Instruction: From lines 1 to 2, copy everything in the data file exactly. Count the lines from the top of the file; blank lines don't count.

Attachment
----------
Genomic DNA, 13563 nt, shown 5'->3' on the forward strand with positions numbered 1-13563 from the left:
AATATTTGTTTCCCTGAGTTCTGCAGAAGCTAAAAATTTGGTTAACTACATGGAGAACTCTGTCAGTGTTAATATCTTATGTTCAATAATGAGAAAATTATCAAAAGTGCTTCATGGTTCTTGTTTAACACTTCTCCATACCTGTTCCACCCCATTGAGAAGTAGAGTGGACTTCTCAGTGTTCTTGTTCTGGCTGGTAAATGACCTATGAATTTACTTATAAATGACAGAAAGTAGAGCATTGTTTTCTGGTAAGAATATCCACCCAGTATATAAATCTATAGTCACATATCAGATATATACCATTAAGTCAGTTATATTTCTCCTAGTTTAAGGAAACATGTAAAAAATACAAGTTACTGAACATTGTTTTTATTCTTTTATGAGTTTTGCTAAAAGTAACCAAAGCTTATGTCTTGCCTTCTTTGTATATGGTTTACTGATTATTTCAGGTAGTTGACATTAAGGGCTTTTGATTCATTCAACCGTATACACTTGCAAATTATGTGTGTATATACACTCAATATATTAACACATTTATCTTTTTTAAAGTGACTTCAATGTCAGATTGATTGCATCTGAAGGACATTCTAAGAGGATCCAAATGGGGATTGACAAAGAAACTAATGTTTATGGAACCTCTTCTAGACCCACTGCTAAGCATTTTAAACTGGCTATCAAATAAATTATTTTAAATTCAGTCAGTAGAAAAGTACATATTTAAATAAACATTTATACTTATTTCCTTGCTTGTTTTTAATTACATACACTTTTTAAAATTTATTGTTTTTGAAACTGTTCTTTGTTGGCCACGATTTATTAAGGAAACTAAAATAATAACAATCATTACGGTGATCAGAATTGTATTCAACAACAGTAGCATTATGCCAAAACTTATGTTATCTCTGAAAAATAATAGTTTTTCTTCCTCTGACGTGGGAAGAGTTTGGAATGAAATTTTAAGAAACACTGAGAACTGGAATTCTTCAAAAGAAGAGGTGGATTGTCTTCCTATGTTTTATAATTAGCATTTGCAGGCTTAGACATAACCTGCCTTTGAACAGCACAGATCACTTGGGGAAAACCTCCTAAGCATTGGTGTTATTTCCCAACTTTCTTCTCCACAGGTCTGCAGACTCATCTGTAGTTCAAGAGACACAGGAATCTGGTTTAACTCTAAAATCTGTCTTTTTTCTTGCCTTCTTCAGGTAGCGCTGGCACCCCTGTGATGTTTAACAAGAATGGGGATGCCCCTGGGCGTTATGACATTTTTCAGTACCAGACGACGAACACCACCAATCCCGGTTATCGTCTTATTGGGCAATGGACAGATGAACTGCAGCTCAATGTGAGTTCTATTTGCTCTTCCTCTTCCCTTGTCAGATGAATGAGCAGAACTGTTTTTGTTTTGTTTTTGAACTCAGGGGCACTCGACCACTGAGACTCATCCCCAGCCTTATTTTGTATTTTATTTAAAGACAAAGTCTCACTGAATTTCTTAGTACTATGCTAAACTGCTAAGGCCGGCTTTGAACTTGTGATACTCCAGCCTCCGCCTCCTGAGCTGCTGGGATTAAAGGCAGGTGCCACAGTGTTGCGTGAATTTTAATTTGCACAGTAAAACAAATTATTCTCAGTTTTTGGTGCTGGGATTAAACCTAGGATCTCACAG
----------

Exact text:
Genomic DNA, 13563 nt, shown 5'->3' on the forward strand with positions numbered 1-13563 from the left:
AATATTTGTTTCCCTGAGTTCTGCAGAAGCTAAAAATTTGGTTAACTACATGGAGAACTCTGTCAGTGTTAATATCTTATGTTCAATAATGAGAAAATTATCAAAAGTGCTTCATGGTTCTTGTTTAACACTTCTCCATACCTGTTCCACCCCATTGAGAAGTAGAGTGGACTTCTCAGTGTTCTTGTTCTGGCTGGTAAATGACCTATGAATTTACTTATAAATGACAGAAAGTAGAGCATTGTTTTCTGGTAAGAATATCCACCCAGTATATAAATCTATAGTCACATATCAGATATATACCATTAAGTCAGTTATATTTCTCCTAGTTTAAGGAAACATGTAAAAAATACAAGTTACTGAACATTGTTTTTATTCTTTTATGAGTTTTGCTAAAAGTAACCAAAGCTTATGTCTTGCCTTCTTTGTATATGGTTTACTGATTATTTCAGGTAGTTGACATTAAGGGCTTTTGATTCATTCAACCGTATACACTTGCAAATTATGTGTGTATATACACTCAATATATTAACACATTTATCTTTTTTAAAGTGACTTCAATGTCAGATTGATTGCATCTGAAGGACATTCTAAGAGGATCCAAATGGGGATTGACAAAGAAACTAATGTTTATGGAACCTCTTCTAGACCCACTGCTAAGCATTTTAAACTGGCTATCAAATAAATTATTTTAAATTCAGTCAGTAGAAAAGTACATATTTAAATAAACATTTATACTTATTTCCTTGCTTGTTTTTAATTACATACACTTTTTAAAATTTATTGTTTTTGAAACTGTTCTTTGTTGGCCACGATTTATTAAGGAAACTAAAATAATAACAATCATTACGGTGATCAGAATTGTATTCAACAACAGTAGCATTATGCCAAAACTTATGTTATCTCTGAAAAATAATAGTTTTTCTTCCTCTGACGTGGGAAGAGTTTGGAATGAAATTTTAAGAAACACTGAGAACTGGAATTCTTCAAAAGAAGAGGTGGATTGTCTTCCTATGTTTTATAATTAGCATTTGCAGGCTTAGACATAACCTGCCTTTGAACAGCACAGATCACTTGGGGAAAACCTCCTAAGCATTGGTGTTATTTCCCAACTTTCTTCTCCACAGGTCTGCAGACTCATCTGTAGTTCAAGAGACACAGGAATCTGGTTTAACTCTAAAATCTGTCTTTTTTCTTGCCTTCTTCAGGTAGCGCTGGCACCCCTGTGATGTTTAACAAGAATGGGGATGCCCCTGGGCGTTATGACATTTTTCAGTACCAGACGACGAACACCACCAATCCCGGTTATCGTCTTATTGGGCAATGGACAGATGAACTGCAGCTCAATGTGAGTTCTATTTGCTCTTCCTCTTCCCTTGTCAGATGAATGAGCAGAACTGTTTTTGTTTTGTTTTTGAACTCAGGGGCACTCGACCACTGAGACTCATCCCCAGCCTTATTTTGTATTTTATTTAAAGACAAAGTCTCACTGAATTTCTTAGTACTATGCTAAACTGCTAAGGCCGGCTTTGAACTTGTGATACTCCAGCCTCCGCCTCCTGAGCTGCTGGGATTAAAGGCAGGTGCCACAGTGTTGCGTGAATTTTAATTTGCACAGTAAAACAAATTATTCTCAGTTTTTGGTGCTGGGATTAAACCTAGGATCTCACAG